I was a fan when it aired, and, with some trepidation, I decided to rewatch it again recently. Happily, the show was still good, and easily held its own against other 90's SF, like Buffy or The X-Files. The Renaissance Poet watched it as well for the first time, and since she didn't have a nostalgia cushion, so I decided to blast through the crap and get to the good stuff. By and large, it worked.

There's another minor complication - particularly in the first and second seasons, episodes aired out of order. I don't know if this was fixed for DVD releases. I do know that seasons 1 and 2 on Hulu are in airing order, not proper order. Generally this isn't terrible (it wasn't gutted like Firefly) but occasionally watching in the proper order makes the show make much more sense, especially in season 2. A master chronological list is available here. Bookmark it!

Season 1

Season 1 is the most iffy of all the Babylon 5 seasons. First of all, as a television show, B5 was struggling to find its footing, especially given that no science fiction show other than Star Trek had ever aired successfully on American TV. Second, the plot of B5 unfolds slowly, and it's hard to see it as anything other than a procedural/monster-of-the-week show most of the time.

It's easiest to sort the episodes into three categories - those critical for the main story (which are also generally the best episodes), watchable episodes which bring up somewhat important character or universe background, and those which are just plain bad.

The best way to go about watching the season is to watch the first two episodes, in my view. If you think "Hey, this is fantastic!" then watch 'em all. If you think it's moderately interesting, then watch the first two categories. If your patience is tested...well, sorry about that, but it does get good. I swear. Watch the critical episodes and get to Season 2 as quickly as you can.

Critical Episodes

1-01 - "Midnight on the Firing Line"
1-02 - "Soul Hunter"
1-05 - "Parliament of Dreams" *
1-06 - "Mind War"
1-08 - "And The Sky Full of Stars"
1-13 - "Signs and Portents"
1-16/17 - "A Voice in the Wilderness" pt. 1/2 **
1-18 - "Babylon Squared"
1-21 - "Legacies" *
1-22 - "Chrysalis"

* In terms of plot, these aren't absolutely necessary. However, they both introduce important characters, and are better-quality than others.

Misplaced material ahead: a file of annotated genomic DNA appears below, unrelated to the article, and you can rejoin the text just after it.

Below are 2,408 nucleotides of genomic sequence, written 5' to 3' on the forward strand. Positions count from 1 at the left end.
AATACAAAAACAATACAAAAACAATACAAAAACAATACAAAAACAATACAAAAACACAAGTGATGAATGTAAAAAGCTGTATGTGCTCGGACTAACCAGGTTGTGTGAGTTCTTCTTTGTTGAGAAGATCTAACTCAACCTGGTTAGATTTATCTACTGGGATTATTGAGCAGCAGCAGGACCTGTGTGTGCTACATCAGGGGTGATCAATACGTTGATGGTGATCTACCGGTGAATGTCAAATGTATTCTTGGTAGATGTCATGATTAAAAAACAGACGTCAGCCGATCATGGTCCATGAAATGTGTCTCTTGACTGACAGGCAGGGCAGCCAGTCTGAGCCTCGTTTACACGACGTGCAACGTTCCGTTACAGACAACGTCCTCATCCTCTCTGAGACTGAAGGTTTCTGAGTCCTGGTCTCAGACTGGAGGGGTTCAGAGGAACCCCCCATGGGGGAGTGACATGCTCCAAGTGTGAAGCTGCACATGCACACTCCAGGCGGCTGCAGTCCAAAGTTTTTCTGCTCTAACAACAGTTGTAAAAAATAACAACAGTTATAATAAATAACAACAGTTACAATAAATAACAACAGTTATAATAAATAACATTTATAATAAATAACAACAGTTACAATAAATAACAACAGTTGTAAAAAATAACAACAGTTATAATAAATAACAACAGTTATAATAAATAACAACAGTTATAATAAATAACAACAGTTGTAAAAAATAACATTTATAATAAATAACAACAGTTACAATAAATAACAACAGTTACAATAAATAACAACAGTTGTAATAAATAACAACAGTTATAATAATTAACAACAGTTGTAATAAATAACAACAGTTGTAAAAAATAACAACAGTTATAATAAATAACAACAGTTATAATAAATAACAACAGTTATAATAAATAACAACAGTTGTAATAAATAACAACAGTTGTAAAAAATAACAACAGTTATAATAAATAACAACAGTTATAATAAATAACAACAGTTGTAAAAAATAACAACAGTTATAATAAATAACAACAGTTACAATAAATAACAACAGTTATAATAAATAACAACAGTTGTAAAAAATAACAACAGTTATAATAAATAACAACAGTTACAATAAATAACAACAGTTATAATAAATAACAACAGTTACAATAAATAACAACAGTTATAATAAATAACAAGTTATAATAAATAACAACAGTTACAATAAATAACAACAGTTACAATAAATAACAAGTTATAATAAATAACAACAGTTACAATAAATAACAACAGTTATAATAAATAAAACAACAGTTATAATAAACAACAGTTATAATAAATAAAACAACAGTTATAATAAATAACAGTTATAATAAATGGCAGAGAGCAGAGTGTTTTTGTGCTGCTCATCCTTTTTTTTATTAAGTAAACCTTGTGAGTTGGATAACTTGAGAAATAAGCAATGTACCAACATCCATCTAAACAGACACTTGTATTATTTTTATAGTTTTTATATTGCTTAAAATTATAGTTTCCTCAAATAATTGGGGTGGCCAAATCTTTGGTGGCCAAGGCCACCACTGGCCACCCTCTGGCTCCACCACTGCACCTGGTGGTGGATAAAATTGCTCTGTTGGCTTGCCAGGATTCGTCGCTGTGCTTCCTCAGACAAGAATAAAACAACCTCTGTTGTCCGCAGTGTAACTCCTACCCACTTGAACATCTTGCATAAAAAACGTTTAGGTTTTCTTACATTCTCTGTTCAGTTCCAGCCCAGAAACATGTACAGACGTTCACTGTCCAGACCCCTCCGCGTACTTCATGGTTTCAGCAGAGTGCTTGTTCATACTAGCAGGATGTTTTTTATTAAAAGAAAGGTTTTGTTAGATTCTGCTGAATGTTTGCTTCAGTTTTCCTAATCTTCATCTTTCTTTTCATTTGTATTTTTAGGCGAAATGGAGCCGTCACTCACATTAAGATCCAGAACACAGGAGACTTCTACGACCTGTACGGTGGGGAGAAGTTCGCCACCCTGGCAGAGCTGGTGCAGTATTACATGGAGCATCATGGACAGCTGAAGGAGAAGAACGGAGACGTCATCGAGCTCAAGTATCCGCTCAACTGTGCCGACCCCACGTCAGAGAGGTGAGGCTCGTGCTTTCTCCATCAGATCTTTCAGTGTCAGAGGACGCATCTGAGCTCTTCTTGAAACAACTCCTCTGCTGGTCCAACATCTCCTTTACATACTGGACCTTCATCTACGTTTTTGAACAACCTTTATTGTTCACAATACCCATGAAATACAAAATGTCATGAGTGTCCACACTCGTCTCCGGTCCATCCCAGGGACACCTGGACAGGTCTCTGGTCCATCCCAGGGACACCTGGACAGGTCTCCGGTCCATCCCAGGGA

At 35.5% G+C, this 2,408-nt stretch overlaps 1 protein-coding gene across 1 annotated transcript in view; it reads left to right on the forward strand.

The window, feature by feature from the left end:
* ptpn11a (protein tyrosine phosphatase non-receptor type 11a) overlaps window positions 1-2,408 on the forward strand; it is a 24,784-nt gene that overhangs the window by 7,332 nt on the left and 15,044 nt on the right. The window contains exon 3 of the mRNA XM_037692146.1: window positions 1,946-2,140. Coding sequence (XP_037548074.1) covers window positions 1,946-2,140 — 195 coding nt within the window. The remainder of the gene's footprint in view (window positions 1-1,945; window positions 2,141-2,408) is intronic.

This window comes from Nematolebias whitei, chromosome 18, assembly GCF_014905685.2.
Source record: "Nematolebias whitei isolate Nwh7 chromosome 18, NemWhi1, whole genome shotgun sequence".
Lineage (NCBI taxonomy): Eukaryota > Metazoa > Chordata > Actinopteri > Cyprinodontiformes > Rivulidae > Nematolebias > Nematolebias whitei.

** If you're really, really disliking the show after the first couple of episodes, skip to this one. It's early B5 at its best - good character development, interesting storyline, and for the first time, it has a successful sense of humor! If this doesn't grab you, it may be that nothing will.

Watchable Episodes
1-03 "Born to the Purple" *
1-09 "Deathwalker"
1-10 "Believers"
1-12 "By Any Means Necessary"
1-15 "Eyes"
1-19 "The Quality of Mercy" *

* These episodes are directly referenced later on, more than once in certain cases, so they're somewhat important. On the other hand, they're not terribly good, particularly "Born to the Purple." A plot summary may be the best way to go.

Eminently Skippable

1-04 "Infection" (this is pretty clearly the single worst episode of the entire five seasons)
1-07 "The War Prayer"
1-11 "Survivors"
1-14 "Grail"
1-20 "TKO"

Season 2

Most of the second season is a step above the first in quality and importance. One episode, though, just kind of raises a stink: 2-04 "A Distant Star"

The Movies

Babylon 5 had one pilot movie, and five other made-for-TV movies.

"The Gathering" - This is the pilot movie, and has several problems. First of all, it's kind of bad. Second, it was scored by a totally different composer than the rest of the series, and B5's music is one of its most distinctive and good qualities. It was later re-edited for TNT with proper music and some of the crap eliminated, but it's still not terribly good. I advise skipping it, or watching the edited version after you're sure you like the series.

"In the Beginning" - A prequel movie made for TNT. It's a little contrived, but has some occasional moments of excellence. I would recommend watching it, at one of three points: as the entry into B5; after the two-parter in season 3; or when it was produced, between seasons 4 and 5.

"Thirdspace" - Made at the same time as "In the Beginning," it's kind of a reimagining of Babylon 5 as a big dumb action movie, and reasonably successful at that. Watch after its chronology at any time (around the middle of Season 4).

"River of Souls" - Set after the end of the last normal episode, but before the grand finale. It's pretty good. Watch anytime in the second half of the fifth season.